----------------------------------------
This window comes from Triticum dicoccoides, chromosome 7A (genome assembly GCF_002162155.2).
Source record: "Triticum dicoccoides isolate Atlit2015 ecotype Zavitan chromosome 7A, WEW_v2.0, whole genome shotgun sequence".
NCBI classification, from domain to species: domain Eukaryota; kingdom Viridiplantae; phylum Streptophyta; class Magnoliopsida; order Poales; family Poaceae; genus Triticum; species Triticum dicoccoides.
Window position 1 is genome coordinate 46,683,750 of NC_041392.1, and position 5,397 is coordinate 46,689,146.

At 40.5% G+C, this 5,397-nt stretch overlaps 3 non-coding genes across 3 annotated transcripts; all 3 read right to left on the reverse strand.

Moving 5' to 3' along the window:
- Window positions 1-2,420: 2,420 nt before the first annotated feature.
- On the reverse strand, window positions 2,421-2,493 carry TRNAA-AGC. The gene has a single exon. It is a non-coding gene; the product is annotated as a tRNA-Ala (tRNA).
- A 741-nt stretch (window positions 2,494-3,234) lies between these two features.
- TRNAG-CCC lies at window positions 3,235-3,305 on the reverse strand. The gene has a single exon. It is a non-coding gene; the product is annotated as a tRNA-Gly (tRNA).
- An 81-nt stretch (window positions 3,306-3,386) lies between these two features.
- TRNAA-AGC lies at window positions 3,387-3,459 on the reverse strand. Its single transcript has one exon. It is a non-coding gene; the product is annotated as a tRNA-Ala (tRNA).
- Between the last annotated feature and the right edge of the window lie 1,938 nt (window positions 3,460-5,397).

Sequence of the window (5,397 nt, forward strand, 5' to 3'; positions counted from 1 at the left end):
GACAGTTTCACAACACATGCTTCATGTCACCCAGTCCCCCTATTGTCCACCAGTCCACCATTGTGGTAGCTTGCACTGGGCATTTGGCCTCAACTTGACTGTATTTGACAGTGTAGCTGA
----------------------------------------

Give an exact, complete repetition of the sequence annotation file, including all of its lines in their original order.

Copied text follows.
This window comes from Triticum dicoccoides, chromosome 7A (genome assembly GCF_002162155.2).
Source record: "Triticum dicoccoides isolate Atlit2015 ecotype Zavitan chromosome 7A, WEW_v2.0, whole genome shotgun sequence".
NCBI classification, from domain to species: domain Eukaryota; kingdom Viridiplantae; phylum Streptophyta; class Magnoliopsida; order Poales; family Poaceae; genus Triticum; species Triticum dicoccoides.
Window position 1 is genome coordinate 46,683,750 of NC_041392.1, and position 5,397 is coordinate 46,689,146.

At 40.5% G+C, this 5,397-nt stretch overlaps 3 non-coding genes across 3 annotated transcripts; all 3 read right to left on the reverse strand.

Moving 5' to 3' along the window:
- Window positions 1-2,420: 2,420 nt before the first annotated feature.
- On the reverse strand, window positions 2,421-2,493 carry TRNAA-AGC. The gene has a single exon. It is a non-coding gene; the product is annotated as a tRNA-Ala (tRNA).
- A 741-nt stretch (window positions 2,494-3,234) lies between these two features.
- TRNAG-CCC lies at window positions 3,235-3,305 on the reverse strand. The gene has a single exon. It is a non-coding gene; the product is annotated as a tRNA-Gly (tRNA).
- An 81-nt stretch (window positions 3,306-3,386) lies between these two features.
- TRNAA-AGC lies at window positions 3,387-3,459 on the reverse strand. Its single transcript has one exon. It is a non-coding gene; the product is annotated as a tRNA-Ala (tRNA).
- Between the last annotated feature and the right edge of the window lie 1,938 nt (window positions 3,460-5,397).

Sequence of the window (5,397 nt, forward strand, 5' to 3'; positions counted from 1 at the left end):
GACAGTTTCACAACACATGCTTCATGTCACCCAGTCCCCCTATTGTCCACCAGTCCACCATTGTGGTAGCTTGCACTGGGCATTTGGCCTCAACTTGACTGTATTTGACAGTGTAGCTGA